D&J vs. JK Necks

Years ago there was a great deal made about the differences between Dörfler & Jörka and Julius Keilwerth necks. At the time, Paulo from Just Saxes, was one of the few people who had had any experience with the D & J brand, and had gone on to publicly write about them on his website.

Fast forward 4 or 5 years, and you’ll find quite a bit more on the ‘Net. Most of that information is available here on this site, on the previous Dörfler & Jörka page. That page is a culmination of years of research by myself and Uwe Ladwig, a sax historian from Germany.

The following table is a further piece of D&J research that has, until now, been lacking. It addresses the fundamental question: What are the size differences in the neck and socket openings between a Dörfler & Jörka tenor, and a Keilwerth Toneking or The New King, of the same era?

The table is a comparison of 8 horns. Two D&J horns are the first ones noted along the top (my De Villiers and a Boucet belonging to a fellow from Austria). The next 2 listed, the Toneking and The New King, are the Julius Keilwerth models that Dörfler & Jörka copied. The last 4 are just a random sampling of vintage horns for comparison. The Klingsor and the Mark VI, happen to be the ones I used a few years ago to illustrate the mouthpipe openings.

Dörfler & Jörka

Julius Keilwerth

Comparison Horns

De Villiers 11XXX

Boucet 90XX

Toneking 29XXX

The New King 32XXX

JK King   Modell 3   57XX

Klingsor  043XX

  Selmer    Mark VI 198XXX

Hohner President 104XX

Socket Size

28.00 mm

27.82 mm

27.71 mm

27.45 mm

30.08 mm

Outer Tenon Size

27.98 mm

27.95 mm

27.96 mm

28.10 mm

27.76 mm

27.85 mm

27.51 mm

29.80 mm

Interior Tenon Size

25.48 mm

25.65 mm

25.66 mm

25.98 mm

28.09 mm

Mouth Pipe Opening

11.58 mm

11.79 mm

11.42 mm

11.70 mm

12.64 mm

11.54 mm

12.84 mm

12.88 mm

In 2012 I corresponded with a fellow in Austria who, like myself, owns both a D&J tenor and a JK from the late 1950s. Unlike my 1957 tenor, which is a stencil of the Toneking, and therefore has a high F#, Paul’s doesn’t have a high F#. His is The New King model tenor, from 1958.

During the course of our email exchange, Paul decided to measure the mouth pipe openings and tenons of his horns. Because I hadn’t measured my horns earlier, the results were not what either of us expected. Although his and my measurements differed to some degree—in part no doubt, depending on exactly where we placed the callipers—one thing is consistent: the necks of the D&J horns have larger tenons, and do not fit into the socket of the JK horns.

Furthermore, Paulo from Just Saxes, mentioned that:

…in most cases, and the mouthpipe opening (not the tenon) of the neck is extremely small; I’m not talking about “extremely” as a technician’s term, which could be thousandths of an inch, but in terms of the naked eye. The tip opening on most D&J tenor necks is almost soprano-like in diameter.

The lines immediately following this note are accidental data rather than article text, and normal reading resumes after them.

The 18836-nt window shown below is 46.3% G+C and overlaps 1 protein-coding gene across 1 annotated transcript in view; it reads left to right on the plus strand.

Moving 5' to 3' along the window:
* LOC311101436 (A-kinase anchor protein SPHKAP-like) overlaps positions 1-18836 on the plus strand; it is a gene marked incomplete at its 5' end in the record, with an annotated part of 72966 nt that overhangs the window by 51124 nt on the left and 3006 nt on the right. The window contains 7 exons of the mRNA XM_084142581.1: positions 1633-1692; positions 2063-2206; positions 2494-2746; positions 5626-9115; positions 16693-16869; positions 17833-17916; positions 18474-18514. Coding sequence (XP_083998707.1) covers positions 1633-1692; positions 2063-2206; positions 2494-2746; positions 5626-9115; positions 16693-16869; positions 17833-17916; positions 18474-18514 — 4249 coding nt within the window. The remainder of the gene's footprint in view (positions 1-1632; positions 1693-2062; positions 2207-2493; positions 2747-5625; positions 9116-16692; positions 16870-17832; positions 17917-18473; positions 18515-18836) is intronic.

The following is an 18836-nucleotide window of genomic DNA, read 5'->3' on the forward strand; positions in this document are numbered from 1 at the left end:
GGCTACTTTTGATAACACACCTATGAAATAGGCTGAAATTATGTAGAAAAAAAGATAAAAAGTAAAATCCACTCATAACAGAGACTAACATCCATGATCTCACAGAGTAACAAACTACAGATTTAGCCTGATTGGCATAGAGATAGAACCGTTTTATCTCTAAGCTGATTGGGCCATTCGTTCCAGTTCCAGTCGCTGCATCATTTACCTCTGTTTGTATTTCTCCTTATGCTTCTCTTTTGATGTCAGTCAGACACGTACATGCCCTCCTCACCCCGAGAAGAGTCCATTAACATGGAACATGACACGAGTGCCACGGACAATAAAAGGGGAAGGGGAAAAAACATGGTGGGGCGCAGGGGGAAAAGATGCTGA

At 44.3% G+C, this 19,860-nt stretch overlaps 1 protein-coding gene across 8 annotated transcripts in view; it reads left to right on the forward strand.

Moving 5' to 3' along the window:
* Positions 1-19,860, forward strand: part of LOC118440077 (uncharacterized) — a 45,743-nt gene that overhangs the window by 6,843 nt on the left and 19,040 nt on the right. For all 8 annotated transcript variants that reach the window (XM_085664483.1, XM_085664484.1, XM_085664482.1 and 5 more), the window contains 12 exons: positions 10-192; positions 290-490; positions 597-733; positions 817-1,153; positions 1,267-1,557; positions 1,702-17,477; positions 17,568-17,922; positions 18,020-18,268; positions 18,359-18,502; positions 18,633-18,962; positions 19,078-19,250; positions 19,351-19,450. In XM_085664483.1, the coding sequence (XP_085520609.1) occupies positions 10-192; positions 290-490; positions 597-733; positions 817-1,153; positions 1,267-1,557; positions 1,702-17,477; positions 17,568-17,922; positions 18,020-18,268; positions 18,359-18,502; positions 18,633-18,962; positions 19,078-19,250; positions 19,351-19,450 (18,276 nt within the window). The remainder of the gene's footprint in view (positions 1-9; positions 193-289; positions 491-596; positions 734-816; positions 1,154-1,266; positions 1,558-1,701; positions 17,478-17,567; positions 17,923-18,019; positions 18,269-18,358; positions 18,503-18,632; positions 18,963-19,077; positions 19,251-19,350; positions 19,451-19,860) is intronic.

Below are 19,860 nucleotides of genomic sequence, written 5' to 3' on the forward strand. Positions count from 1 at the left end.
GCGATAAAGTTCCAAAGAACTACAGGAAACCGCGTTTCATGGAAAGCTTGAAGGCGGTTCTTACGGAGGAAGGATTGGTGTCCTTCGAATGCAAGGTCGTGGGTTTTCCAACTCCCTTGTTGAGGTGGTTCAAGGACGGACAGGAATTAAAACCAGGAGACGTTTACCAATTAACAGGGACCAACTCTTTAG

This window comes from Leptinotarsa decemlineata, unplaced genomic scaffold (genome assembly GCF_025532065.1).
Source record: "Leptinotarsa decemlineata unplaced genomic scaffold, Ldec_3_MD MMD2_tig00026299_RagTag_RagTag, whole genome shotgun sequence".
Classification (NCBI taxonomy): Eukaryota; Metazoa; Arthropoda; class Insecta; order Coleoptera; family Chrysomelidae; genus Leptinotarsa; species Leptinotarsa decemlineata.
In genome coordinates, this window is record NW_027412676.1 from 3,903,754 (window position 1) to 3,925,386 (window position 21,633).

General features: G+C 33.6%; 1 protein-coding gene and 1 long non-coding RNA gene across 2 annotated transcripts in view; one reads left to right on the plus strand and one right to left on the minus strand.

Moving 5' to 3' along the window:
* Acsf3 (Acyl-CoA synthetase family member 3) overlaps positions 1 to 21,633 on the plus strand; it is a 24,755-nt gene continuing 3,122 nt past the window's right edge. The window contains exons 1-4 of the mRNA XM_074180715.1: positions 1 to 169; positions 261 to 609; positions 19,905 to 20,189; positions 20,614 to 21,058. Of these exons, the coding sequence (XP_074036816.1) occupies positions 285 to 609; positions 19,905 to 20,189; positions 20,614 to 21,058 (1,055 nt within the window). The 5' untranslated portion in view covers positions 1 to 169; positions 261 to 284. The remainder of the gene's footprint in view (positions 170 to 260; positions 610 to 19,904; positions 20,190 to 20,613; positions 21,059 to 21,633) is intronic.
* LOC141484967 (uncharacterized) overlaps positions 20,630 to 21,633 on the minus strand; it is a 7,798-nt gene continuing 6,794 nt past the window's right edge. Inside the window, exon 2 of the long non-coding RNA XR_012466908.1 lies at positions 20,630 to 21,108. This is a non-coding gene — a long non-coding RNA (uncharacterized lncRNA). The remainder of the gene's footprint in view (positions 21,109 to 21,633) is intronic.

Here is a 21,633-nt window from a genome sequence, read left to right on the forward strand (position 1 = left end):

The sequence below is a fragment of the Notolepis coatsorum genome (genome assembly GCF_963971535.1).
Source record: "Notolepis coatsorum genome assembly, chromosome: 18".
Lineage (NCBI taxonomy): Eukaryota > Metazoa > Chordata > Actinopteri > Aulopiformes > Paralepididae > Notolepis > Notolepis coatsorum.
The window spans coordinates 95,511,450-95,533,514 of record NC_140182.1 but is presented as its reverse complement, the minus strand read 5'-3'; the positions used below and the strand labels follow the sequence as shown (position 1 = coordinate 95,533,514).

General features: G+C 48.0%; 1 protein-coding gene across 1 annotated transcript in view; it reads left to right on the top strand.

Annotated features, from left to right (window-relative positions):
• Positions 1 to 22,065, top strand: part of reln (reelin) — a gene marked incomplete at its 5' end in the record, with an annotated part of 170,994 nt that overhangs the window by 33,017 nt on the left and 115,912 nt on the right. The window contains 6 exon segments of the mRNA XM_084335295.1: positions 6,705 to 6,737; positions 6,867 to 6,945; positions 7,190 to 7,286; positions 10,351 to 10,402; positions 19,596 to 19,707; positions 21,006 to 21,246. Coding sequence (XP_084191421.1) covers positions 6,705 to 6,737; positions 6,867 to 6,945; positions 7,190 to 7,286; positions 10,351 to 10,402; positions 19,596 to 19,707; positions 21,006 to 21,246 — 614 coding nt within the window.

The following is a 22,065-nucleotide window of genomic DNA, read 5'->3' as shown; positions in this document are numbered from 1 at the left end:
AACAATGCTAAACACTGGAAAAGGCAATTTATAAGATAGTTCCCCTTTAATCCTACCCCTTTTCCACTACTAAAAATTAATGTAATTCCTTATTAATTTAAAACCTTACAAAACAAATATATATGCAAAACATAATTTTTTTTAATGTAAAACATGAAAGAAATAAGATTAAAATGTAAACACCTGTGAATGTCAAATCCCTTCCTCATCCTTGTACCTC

However, as you can see both from my measurements, and from those by Paul, the research doesn’t bear this out. In fact, the Keilwerth neck has a smaller mouth pipe opening than the D&J does.

Here are some photos so that you can see all of these necks and measurements for yourself.

Dörfler & Jörka-made De Villiers Tenor & Julius Keilwerth-stencilled Jubilee Tenor Necks

The D&J neck is on the top in the first 2 photos. In the third photo, the JK neck is on top. (It is the one with the big, round thumb screw.)

  De Villiers tenor, serial # 11XXX & Jubilee tenor, serial # 29XXX Source: H. Kahlke

Dörfler & Jörka Neck & Socket Measurements

These measurements are all in millimetres.

  De Villiers # 11XXX, Source: H. Kahlke

Julius Keilwerth Toneking Neck & Socket Measurements

These measurements are all in millimetres.

  Jubilee # 29XXX, Source: H. Kahlke

Dörfler & Jörka-made Boucet Tenor & Julius Keilwerth The New King Tenor Necks

The Keilwerth neck is on the top in the first 2 photos. In the  third photo, it is on the left. (It is the one with the big, round thumb screw.)

  Boucet tenor, # 90XX & The New King tenor, # 32XXX Source: Paul T.

Dörfler & Jörka Neck Measurements

These measurements are all in millimetres.

   Boucet # 90XX, Source: Paul T.

Julius Keilwerth The New King Neck Measurements

These measurements are all in millimetres.

  The New King # 32XXX, Source: Paul T.

Whatever Dörfler & Jörka did with the necks and with the bore taper, they did produce a horn that was remarkably similar to the horn that it was a copy of. These D&J stencil horns sound nearly identical to the Toneking and The New King models. When I play both horns, with the identical set-up, for someone who is very familiar with my sound, she cannot tell the difference between the two horns. However, when I play either horn, and then any other of my vintage tenors, she can not only hear a difference immediately, but can also correctly identify which of my other tenors I am playing.

The fact is, D&J copied the sound of the Tonekings and The New Kings nearly identically. While the D&J’s ergos are not quite as friendly as the JK’s are, it is a solid horn—one that I would easily use for a show. It makes a great back-up horn to my JK.

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